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World Contraception Day: Think global, act local | Johnson
World Contraception Day is an event organized by the European Society for Contraception and Reproductive Health.
Each year on Sept. 26, the organization focuses on educating young people about contraception, in an effort to support a vision of a world where every pregnancy is wanted.
In reality, 85 percent of teen pregnancies worldwide are unplanned, and millions are infected with sexually transmissible infections because they don’t know how to protect themselves.
This year, in our country, women’s rights have been in the forefront of political campaigns, and access to contraception coverage has become a controversial topic.
Whatever your religious and political views are, I think we can all agree that a world where every pregnancy is wanted is a good thing.
How to meet that goal is where we tend to disagree. Earlier this month, San Antonio Mayor Julian Castro stated in a speech: “The American Dream is not a sprint, or a marathon, but a relay.”
Being the mom of two swimmers, I know that relays are different from individual events. There are four people in a relay, and much calculation goes into which order the swimmers (or runners) will go. People cheer for the team, and for each individual swimmer.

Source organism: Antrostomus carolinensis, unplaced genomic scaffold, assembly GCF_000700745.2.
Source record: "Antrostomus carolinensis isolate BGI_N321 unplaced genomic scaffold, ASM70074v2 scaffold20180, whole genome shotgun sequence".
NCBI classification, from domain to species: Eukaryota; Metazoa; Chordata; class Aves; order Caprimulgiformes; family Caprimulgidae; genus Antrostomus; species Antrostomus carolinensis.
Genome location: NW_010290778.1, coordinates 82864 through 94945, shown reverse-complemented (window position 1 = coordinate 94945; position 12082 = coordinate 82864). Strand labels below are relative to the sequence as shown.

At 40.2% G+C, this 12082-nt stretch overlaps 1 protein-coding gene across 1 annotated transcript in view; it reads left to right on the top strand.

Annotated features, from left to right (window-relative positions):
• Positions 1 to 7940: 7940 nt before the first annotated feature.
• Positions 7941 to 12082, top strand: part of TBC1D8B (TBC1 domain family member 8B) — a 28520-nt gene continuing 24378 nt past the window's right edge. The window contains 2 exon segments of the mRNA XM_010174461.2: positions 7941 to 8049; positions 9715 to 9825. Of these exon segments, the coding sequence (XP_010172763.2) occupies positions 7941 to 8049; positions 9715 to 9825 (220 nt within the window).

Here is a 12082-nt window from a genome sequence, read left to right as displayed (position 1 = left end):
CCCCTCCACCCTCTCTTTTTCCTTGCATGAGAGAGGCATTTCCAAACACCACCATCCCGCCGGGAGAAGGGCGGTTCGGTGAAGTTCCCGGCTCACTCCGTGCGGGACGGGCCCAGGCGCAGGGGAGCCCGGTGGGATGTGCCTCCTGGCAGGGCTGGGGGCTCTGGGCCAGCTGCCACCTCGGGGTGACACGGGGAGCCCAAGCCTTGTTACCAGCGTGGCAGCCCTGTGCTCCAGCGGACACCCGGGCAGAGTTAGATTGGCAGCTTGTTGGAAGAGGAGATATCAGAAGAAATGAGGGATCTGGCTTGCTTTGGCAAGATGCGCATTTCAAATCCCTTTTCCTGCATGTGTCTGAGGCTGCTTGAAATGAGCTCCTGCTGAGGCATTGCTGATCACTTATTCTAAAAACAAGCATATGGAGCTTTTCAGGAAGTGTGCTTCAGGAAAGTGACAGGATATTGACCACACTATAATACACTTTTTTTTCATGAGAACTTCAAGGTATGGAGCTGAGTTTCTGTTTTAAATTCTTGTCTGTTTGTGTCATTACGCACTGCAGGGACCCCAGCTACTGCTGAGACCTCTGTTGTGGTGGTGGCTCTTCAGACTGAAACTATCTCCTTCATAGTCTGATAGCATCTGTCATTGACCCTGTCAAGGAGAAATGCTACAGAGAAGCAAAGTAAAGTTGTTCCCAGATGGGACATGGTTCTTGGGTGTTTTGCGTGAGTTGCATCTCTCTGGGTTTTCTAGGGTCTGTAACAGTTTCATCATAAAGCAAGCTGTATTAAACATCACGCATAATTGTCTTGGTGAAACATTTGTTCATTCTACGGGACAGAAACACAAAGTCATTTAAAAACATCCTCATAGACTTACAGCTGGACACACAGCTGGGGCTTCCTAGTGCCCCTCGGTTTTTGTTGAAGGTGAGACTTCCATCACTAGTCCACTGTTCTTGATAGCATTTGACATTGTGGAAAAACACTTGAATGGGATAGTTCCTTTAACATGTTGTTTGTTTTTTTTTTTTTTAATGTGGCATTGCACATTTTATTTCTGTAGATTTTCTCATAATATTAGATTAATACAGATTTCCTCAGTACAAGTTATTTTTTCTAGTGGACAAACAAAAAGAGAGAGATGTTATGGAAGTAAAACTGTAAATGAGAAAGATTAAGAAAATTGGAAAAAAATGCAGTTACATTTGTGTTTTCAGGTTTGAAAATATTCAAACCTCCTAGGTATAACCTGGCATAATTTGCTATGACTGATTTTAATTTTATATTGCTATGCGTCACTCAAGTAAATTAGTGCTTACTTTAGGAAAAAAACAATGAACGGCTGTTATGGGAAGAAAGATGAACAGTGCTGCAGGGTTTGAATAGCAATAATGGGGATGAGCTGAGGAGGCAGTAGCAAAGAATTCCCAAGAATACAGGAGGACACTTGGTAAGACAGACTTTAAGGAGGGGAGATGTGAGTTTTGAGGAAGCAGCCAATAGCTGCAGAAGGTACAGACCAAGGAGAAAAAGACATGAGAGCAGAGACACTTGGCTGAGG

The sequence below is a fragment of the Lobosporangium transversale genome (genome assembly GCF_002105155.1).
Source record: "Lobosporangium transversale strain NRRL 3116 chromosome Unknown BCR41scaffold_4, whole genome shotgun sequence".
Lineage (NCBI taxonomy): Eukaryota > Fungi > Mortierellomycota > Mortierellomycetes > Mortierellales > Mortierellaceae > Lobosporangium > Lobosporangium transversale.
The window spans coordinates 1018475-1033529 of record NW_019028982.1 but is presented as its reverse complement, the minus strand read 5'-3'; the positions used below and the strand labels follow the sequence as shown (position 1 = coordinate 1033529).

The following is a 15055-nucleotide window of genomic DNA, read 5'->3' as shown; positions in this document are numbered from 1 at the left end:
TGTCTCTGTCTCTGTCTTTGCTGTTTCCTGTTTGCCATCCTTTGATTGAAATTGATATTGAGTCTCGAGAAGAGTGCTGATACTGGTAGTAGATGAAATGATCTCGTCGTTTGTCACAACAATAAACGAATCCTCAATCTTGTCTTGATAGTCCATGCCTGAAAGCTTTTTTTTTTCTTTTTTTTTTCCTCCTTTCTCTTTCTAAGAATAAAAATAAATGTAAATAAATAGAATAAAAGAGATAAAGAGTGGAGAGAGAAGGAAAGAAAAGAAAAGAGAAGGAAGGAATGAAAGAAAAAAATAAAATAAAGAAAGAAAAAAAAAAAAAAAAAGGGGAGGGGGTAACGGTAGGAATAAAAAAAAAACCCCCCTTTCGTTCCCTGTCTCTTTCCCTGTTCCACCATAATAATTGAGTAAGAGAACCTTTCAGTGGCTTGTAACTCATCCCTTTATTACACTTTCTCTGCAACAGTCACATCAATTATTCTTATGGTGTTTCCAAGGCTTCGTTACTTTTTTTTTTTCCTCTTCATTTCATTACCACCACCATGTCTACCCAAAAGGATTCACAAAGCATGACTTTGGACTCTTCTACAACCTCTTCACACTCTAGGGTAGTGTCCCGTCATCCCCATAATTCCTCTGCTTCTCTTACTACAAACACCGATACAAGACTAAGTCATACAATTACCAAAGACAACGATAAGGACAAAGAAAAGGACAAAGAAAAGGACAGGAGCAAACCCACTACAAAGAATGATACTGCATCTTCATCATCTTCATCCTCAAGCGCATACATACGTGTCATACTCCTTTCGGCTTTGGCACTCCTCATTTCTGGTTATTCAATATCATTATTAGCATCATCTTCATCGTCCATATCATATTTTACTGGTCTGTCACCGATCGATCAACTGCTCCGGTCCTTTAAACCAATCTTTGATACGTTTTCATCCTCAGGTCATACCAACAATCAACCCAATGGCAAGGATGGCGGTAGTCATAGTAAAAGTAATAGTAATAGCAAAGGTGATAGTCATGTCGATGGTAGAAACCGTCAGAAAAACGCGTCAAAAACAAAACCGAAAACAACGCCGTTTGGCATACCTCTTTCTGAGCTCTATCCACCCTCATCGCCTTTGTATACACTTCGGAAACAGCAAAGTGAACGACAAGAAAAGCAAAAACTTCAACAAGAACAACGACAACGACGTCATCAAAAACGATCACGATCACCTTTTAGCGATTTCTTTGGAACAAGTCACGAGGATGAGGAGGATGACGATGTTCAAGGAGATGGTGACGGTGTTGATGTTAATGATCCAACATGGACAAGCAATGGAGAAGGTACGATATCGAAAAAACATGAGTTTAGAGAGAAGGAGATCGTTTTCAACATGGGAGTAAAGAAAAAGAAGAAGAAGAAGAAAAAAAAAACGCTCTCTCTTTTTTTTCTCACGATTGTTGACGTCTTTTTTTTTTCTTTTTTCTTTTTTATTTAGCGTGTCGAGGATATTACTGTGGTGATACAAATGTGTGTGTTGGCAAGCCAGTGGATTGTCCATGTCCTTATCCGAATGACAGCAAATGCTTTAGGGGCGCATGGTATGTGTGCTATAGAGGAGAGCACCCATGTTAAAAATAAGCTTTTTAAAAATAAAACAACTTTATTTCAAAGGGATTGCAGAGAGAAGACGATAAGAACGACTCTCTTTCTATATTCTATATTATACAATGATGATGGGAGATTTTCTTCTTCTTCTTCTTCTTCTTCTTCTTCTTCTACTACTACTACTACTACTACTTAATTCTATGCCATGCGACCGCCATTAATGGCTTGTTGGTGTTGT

You see, cheering for the slowest swimmer is just as important as cheering for the fastest one because they are all working together toward one goal.
Oh, for a world that treated sexuality education like this. Or even just contraception. One relay leg could be access to information about all the different kinds of contraception; another relay leg could be family values about contraception; still another leg could be education about how to decide and know if and when you are ready for contraception. Finally, one relay leg could be access to contraceptive methods at no or low cost and in all areas of our state and country.
Abstinence is a method, and should be discussed, but given that 2,400 teen girls in our country get pregnant every day, and 10,000 teens in America catch a sexually transmissible infection every day, abstinence-only-until-marriage education does not deserve an exclusive on this topic.
Sister Simone Campbell, a Roman Catholic nun and executive director of the Catholic Social Justice Organization NETWORK, recently stated: “We care for the 100 percent.”
Last time I checked, that meant everybody.
So, I ask you, are we caring for the 100 percent in Federal Way? Are we all doing everything we can to provide comprehensive sexuality education, including information about abstinence and information about contraception to our youth? Are we helping them learn about healthy relationships, discerning their values, refusal skills, and media literacy in relation to sexuality?
Do we have enough access to contraception in our city for those whose incomes are low and who have no health insurance?
With our free and reduced lunch rate over 50 percent in Federal Way Public Schools, it is likely many families do not have health insurance, and cannot afford out-of-pocket contraceptive costs.
Budget cuts in our state have affected services like family planning subsidies, maternal health care, and routine screening for cancer. Providing no-cost contraception is much cheaper than providing maternal health and infant care for unintended pregnancies in our state.
This year, as you contemplate World Contraception Day, think globally and act locally. Support and encourage programs that provide important and appropriate contraceptive information and services for all our Federal Way residents.